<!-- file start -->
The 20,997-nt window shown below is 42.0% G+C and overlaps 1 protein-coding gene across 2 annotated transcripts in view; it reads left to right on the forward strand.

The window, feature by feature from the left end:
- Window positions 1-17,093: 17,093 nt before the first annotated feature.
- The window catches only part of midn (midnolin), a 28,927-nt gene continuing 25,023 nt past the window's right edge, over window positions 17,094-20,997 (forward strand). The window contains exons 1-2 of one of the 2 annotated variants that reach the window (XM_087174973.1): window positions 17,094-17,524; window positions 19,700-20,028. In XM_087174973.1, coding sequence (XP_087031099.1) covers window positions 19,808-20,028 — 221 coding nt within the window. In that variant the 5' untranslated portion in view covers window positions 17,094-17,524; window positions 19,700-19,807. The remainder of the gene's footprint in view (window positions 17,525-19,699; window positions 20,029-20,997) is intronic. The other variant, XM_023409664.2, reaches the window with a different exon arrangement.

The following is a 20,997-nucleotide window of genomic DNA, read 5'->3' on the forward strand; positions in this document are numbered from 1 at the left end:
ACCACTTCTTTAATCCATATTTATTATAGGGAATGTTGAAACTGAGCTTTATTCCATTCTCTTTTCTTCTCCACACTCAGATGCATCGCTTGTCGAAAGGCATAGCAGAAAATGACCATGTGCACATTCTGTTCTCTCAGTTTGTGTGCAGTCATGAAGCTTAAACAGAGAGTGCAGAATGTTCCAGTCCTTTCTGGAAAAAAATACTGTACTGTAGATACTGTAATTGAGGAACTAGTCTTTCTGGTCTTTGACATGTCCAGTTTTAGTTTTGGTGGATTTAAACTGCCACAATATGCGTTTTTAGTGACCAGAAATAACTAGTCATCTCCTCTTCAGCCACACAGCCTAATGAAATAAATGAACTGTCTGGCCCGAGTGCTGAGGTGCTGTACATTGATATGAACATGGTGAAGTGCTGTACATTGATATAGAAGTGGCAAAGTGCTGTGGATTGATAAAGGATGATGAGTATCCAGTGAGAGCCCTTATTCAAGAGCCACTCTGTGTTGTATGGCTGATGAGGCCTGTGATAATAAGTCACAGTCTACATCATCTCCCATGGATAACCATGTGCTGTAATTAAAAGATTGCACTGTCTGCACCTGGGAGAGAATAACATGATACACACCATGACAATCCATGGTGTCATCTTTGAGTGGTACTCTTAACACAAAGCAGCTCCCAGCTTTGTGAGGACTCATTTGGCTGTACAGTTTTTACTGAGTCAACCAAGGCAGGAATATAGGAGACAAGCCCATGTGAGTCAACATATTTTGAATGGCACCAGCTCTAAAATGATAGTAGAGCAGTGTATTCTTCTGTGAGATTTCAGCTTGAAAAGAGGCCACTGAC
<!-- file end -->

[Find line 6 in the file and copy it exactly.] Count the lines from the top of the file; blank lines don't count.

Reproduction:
ACCACTTCTTTAATCCATATTTATTATAGGGAATGTTGAAACTGAGCTTTATTCCATTCTCTTTTCTTCTCCACACTCAGATGCATCGCTTGTCGAAAGGCATAGCAGAAAATGACCATGTGCACATTCTGTTCTCTCAGTTTGTGTGCAGTCATGAAGCTTAAACAGAGAGTGCAGAATGTTCCAGTCCTTTCTGGAAAAAAATACTGTACTGTAGATACTGTAATTGAGGAACTAGTCTTTCTGGTCTTTGACATGTCCAGTTTTAGTTTTGGTGGATTTAAACTGCCACAATATGCGTTTTTAGTGACCAGAAATAACTAGTCATCTCCTCTTCAGCCACACAGCCTAATGAAATAAATGAACTGTCTGGCCCGAGTGCTGAGGTGCTGTACATTGATATGAACATGGTGAAGTGCTGTACATTGATATAGAAGTGGCAAAGTGCTGTGGATTGATAAAGGATGATGAGTATCCAGTGAGAGCCCTTATTCAAGAGCCACTCTGTGTTGTATGGCTGATGAGGCCTGTGATAATAAGTCACAGTCTACATCATCTCCCATGGATAACCATGTGCTGTAATTAAAAGATTGCACTGTCTGCACCTGGGAGAGAATAACATGATACACACCATGACAATCCATGGTGTCATCTTTGAGTGGTACTCTTAACACAAAGCAGCTCCCAGCTTTGTGAGGACTCATTTGGCTGTACAGTTTTTACTGAGTCAACCAAGGCAGGAATATAGGAGACAAGCCCATGTGAGTCAACATATTTTGAATGGCACCAGCTCTAAAATGATAGTAGAGCAGTGTATTCTTCTGTGAGATTTCAGCTTGAAAAGAGGCCACTGAC